Thursday, 24 November 2016

Pinhole Camera – 4x5, 60mm – Test Image

After the paint had dried on the inside, I took the camera out for a test.
The 0.3mm pinhole has an effective aperture of f/200 for the 60mm focal length. This gives an exposure of 10s with +1 stop for reciprocity failure compensation.
Which I timed on my phone.
And then used the ‘Massive Dev Chart’ app to help with the development (awesome app, you should get it). I processed the 4x5 sheet film (Shanghai Pan 100, aka ‘GP3’) in Rodinal at 1:49 dilution.
I normally print my negatives, so wasn’t setup to take a scan (photo) of a 4x5 negative. I placed the negative on my tablet computer. This resulted in a bit of a weird image (as you can see the pixels) but was good enough for a test.
With the image inverted in GIMP. The grey area on the left is an inverted white reflection of my ceiling. Good enough for a test. Looks like I needed to add more reciprocity failure compensation.

Sunday, 20 November 2016

Pinhole Camera – 4x5, 90mm (Build Part 2)

Minor update on the 90mm focal length pinhole camera. I sealed the joins with black silicone, then painted the inside with matt black chalk board paint. I made sure to cover the shiny brass bolt in lots of paint so it doesn’t reflect.

Saturday, 19 November 2016

Pinhole Camera – 4x5, 60mm (Build Part 1)

This is the second pin hole camera I started to make, and the first I have finished. The last camera was made out of Oak and used butt joints, this one is made out of Mahogany and uses dove tail joints.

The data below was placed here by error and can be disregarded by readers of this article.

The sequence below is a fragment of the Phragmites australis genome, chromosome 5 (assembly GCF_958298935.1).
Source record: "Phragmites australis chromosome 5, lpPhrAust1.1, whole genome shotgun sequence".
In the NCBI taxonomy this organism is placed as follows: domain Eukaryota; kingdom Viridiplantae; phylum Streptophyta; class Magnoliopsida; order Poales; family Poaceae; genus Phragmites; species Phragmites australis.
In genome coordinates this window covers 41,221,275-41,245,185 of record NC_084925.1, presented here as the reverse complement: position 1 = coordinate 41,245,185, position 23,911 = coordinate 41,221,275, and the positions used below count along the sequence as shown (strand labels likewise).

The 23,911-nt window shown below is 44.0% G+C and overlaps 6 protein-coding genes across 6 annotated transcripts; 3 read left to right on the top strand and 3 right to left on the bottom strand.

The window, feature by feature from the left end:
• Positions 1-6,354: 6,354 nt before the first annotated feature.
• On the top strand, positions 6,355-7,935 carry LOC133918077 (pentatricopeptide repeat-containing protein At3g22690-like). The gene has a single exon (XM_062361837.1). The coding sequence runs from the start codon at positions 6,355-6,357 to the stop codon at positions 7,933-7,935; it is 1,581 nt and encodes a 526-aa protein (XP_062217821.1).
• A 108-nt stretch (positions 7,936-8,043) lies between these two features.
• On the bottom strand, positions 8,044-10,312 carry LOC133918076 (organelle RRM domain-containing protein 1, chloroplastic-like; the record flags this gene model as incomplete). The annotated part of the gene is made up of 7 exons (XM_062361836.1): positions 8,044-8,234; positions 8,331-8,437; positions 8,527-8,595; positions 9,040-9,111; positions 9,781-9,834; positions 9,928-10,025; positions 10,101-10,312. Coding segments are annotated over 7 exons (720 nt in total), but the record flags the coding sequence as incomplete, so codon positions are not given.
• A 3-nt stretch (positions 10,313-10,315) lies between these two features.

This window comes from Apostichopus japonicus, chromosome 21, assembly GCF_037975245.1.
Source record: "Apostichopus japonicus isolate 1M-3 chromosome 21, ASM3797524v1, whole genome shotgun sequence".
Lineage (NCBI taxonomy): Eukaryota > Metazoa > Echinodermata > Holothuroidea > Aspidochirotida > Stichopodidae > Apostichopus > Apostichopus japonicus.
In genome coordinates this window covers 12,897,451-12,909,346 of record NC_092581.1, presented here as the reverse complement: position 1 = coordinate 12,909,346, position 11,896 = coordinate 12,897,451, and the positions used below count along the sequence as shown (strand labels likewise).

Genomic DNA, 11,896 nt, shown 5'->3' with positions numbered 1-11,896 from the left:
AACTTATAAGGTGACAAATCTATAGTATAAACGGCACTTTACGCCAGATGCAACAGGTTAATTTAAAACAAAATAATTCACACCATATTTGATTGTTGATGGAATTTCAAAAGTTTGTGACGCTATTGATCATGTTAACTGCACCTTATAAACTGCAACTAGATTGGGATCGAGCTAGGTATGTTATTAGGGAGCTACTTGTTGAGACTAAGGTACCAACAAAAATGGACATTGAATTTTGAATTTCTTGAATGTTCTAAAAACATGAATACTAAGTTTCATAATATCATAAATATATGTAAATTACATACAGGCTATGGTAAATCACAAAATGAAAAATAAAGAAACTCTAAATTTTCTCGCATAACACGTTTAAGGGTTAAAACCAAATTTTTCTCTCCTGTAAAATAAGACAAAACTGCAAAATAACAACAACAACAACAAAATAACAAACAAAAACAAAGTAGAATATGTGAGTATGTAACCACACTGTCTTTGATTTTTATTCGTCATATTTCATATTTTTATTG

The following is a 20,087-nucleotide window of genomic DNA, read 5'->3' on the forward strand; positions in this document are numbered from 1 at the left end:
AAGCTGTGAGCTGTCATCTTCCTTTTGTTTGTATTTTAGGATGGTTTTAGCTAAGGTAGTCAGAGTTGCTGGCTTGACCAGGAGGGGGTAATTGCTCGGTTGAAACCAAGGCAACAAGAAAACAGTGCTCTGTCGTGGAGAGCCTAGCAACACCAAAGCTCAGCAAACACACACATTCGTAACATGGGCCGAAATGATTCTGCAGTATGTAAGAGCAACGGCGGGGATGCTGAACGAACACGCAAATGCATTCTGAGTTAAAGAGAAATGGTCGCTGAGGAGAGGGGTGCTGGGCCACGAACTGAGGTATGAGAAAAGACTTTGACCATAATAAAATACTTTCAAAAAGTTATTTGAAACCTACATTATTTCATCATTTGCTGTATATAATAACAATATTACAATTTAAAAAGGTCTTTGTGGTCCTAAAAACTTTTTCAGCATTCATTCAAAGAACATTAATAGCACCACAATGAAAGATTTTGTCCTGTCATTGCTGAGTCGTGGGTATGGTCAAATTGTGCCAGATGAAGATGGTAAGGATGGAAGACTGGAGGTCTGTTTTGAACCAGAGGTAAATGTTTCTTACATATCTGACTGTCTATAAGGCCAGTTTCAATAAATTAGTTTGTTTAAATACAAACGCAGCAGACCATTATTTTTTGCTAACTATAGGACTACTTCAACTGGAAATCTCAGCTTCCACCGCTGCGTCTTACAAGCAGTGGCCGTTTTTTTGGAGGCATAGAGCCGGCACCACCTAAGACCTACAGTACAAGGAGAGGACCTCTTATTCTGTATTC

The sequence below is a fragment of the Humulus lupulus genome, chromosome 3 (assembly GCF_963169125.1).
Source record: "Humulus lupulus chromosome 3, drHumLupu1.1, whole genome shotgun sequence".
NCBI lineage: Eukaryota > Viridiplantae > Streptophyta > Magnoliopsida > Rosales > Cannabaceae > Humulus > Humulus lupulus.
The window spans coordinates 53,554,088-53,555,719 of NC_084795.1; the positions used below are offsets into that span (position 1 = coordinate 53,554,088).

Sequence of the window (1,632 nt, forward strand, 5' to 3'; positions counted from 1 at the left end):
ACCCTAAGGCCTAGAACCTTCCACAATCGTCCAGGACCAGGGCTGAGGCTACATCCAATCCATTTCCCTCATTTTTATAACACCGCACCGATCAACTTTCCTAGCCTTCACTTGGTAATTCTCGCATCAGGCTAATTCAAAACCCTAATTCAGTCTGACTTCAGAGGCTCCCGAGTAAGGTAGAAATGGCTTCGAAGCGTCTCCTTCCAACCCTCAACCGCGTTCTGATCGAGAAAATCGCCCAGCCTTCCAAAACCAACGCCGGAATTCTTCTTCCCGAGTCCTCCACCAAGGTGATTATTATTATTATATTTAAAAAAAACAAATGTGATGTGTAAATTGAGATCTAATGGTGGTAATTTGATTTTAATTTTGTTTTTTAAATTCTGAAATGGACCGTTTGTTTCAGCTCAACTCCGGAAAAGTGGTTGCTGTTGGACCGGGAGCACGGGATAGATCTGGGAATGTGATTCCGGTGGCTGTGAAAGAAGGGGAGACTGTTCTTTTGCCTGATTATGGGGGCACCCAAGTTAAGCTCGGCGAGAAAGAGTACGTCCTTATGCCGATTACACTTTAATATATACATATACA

Cutting the tails and pins.
A closer look… these were my first dove tail joints and whilst ok they weren’t as good as I’d hoped.
Test fit. They fit together fine, but not as close as I’d have liked.
I’d previously created a wider board by joining two pieces of stock together. In this case a cut the second piece in half, so I joined a half on either side of the first piece. I did this so I wouldn’t have to drill a hole for the pinhole on the join. I really wanted to see how the wood would look with a finish, so added some bee’s wax.
I glued up two more pieces of stock for the back, this time I didn’t need to worry about the join being in the middle.
I added a border for the film holder to fit into, and also cut a channel for the notch on the film holder to fit into.
I cut a notch out of the side of the camera to let the film holder sit inside the box slightly so that the edge didn’t line up with the light seal. I added a lip all round the inside of the camera for the film holder to sit on.
Test fit of the film holder. Once it fit correctly, I could add the hinges to allow the back to open to accept the film holder.
Hinges added. I used brass ones and made sure to recess them.
The film holder fits in quite snug.
I still need to add some felt to act as a light trap. This will also give some spring for the catches to work with.
Next I drilled a hole for the vertical spirit level.
And same again for the horizontal one.
Next I did the same for the tripod mounts.
And again…
With the tripod mounts and the spirit levels epoxied in, I added the catches.
And drilled the hole for the pin hole to be installed. The pin hole will be glued on the inside, but I need to make sure that the outside won’t vignette as the wood is quite thick here, hence the step cuts.
I added opaque sealant (black silicone) to the seams and a felt light trap. This also adds some pressure to the catches (which I had notched anyway to stop them flying open).
Building the shutter, here you can see the holes for the magnets, and the magnets themselves.
Holes drilled in the camera body ready for the magnets.
I used the same black silicone sealant to glue the pin hole into the camera, then painted the inside of the camera with chalk board paint.
Next was some furniture polish.
All ready to go! Smile